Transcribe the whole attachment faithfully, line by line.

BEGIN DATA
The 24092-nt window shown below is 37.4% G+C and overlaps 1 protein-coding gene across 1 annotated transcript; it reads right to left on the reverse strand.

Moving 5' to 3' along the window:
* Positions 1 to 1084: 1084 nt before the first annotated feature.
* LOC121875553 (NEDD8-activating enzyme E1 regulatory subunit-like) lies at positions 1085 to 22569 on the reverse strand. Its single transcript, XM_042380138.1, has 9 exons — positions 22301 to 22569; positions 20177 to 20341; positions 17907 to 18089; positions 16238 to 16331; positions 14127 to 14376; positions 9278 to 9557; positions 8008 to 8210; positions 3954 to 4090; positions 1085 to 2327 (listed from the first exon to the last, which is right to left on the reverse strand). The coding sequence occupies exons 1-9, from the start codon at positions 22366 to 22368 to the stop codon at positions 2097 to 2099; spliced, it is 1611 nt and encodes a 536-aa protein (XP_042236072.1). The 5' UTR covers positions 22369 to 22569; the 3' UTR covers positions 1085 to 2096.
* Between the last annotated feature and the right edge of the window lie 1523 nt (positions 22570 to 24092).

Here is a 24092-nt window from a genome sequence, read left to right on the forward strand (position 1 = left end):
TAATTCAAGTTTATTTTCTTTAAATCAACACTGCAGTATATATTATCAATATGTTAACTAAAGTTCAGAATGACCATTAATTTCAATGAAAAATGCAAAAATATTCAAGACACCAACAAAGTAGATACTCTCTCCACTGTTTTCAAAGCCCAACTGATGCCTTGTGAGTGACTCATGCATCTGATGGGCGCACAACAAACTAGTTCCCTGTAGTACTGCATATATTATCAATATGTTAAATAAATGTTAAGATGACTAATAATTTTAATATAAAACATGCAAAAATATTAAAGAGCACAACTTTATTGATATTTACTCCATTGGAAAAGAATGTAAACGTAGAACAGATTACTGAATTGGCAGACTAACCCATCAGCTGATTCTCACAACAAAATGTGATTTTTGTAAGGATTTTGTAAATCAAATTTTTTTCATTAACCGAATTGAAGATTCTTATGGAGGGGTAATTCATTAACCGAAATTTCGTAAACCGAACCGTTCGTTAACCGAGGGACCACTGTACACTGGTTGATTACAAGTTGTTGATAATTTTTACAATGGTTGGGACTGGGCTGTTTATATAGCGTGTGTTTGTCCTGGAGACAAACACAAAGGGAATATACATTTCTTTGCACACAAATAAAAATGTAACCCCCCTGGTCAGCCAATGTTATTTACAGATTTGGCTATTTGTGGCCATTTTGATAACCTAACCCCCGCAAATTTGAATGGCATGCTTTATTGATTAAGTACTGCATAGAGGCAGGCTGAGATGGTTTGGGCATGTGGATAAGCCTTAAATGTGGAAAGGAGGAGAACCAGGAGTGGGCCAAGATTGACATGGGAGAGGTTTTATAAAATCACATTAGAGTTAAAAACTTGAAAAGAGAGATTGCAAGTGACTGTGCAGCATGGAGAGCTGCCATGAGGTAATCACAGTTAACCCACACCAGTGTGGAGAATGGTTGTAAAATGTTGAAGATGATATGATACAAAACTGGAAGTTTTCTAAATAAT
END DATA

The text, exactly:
The 24092-nt window shown below is 37.4% G+C and overlaps 1 protein-coding gene across 1 annotated transcript; it reads right to left on the reverse strand.

Moving 5' to 3' along the window:
* Positions 1 to 1084: 1084 nt before the first annotated feature.
* LOC121875553 (NEDD8-activating enzyme E1 regulatory subunit-like) lies at positions 1085 to 22569 on the reverse strand. Its single transcript, XM_042380138.1, has 9 exons — positions 22301 to 22569; positions 20177 to 20341; positions 17907 to 18089; positions 16238 to 16331; positions 14127 to 14376; positions 9278 to 9557; positions 8008 to 8210; positions 3954 to 4090; positions 1085 to 2327 (listed from the first exon to the last, which is right to left on the reverse strand). The coding sequence occupies exons 1-9, from the start codon at positions 22366 to 22368 to the stop codon at positions 2097 to 2099; spliced, it is 1611 nt and encodes a 536-aa protein (XP_042236072.1). The 5' UTR covers positions 22369 to 22569; the 3' UTR covers positions 1085 to 2096.
* Between the last annotated feature and the right edge of the window lie 1523 nt (positions 22570 to 24092).

Here is a 24092-nt window from a genome sequence, read left to right on the forward strand (position 1 = left end):
TAATTCAAGTTTATTTTCTTTAAATCAACACTGCAGTATATATTATCAATATGTTAACTAAAGTTCAGAATGACCATTAATTTCAATGAAAAATGCAAAAATATTCAAGACACCAACAAAGTAGATACTCTCTCCACTGTTTTCAAAGCCCAACTGATGCCTTGTGAGTGACTCATGCATCTGATGGGCGCACAACAAACTAGTTCCCTGTAGTACTGCATATATTATCAATATGTTAAATAAATGTTAAGATGACTAATAATTTTAATATAAAACATGCAAAAATATTAAAGAGCACAACTTTATTGATATTTACTCCATTGGAAAAGAATGTAAACGTAGAACAGATTACTGAATTGGCAGACTAACCCATCAGCTGATTCTCACAACAAAATGTGATTTTTGTAAGGATTTTGTAAATCAAATTTTTTTCATTAACCGAATTGAAGATTCTTATGGAGGGGTAATTCATTAACCGAAATTTCGTAAACCGAACCGTTCGTTAACCGAGGGACCACTGTACACTGGTTGATTACAAGTTGTTGATAATTTTTACAATGGTTGGGACTGGGCTGTTTATATAGCGTGTGTTTGTCCTGGAGACAAACACAAAGGGAATATACATTTCTTTGCACACAAATAAAAATGTAACCCCCCTGGTCAGCCAATGTTATTTACAGATTTGGCTATTTGTGGCCATTTTGATAACCTAACCCCCGCAAATTTGAATGGCATGCTTTATTGATTAAGTACTGCATAGAGGCAGGCTGAGATGGTTTGGGCATGTGGATAAGCCTTAAATGTGGAAAGGAGGAGAACCAGGAGTGGGCCAAGATTGACATGGGAGAGGTTTTATAAAATCACATTAGAGTTAAAAACTTGAAAAGAGAGATTGCAAGTGACTGTGCAGCATGGAGAGCTGCCATGAGGTAATCACAGTTAACCCACACCAGTGTGGAGAATGGTTGTAAAATGTTGAAGATGATATGATACAAAACTGGAAGTTTTCTAAATAAT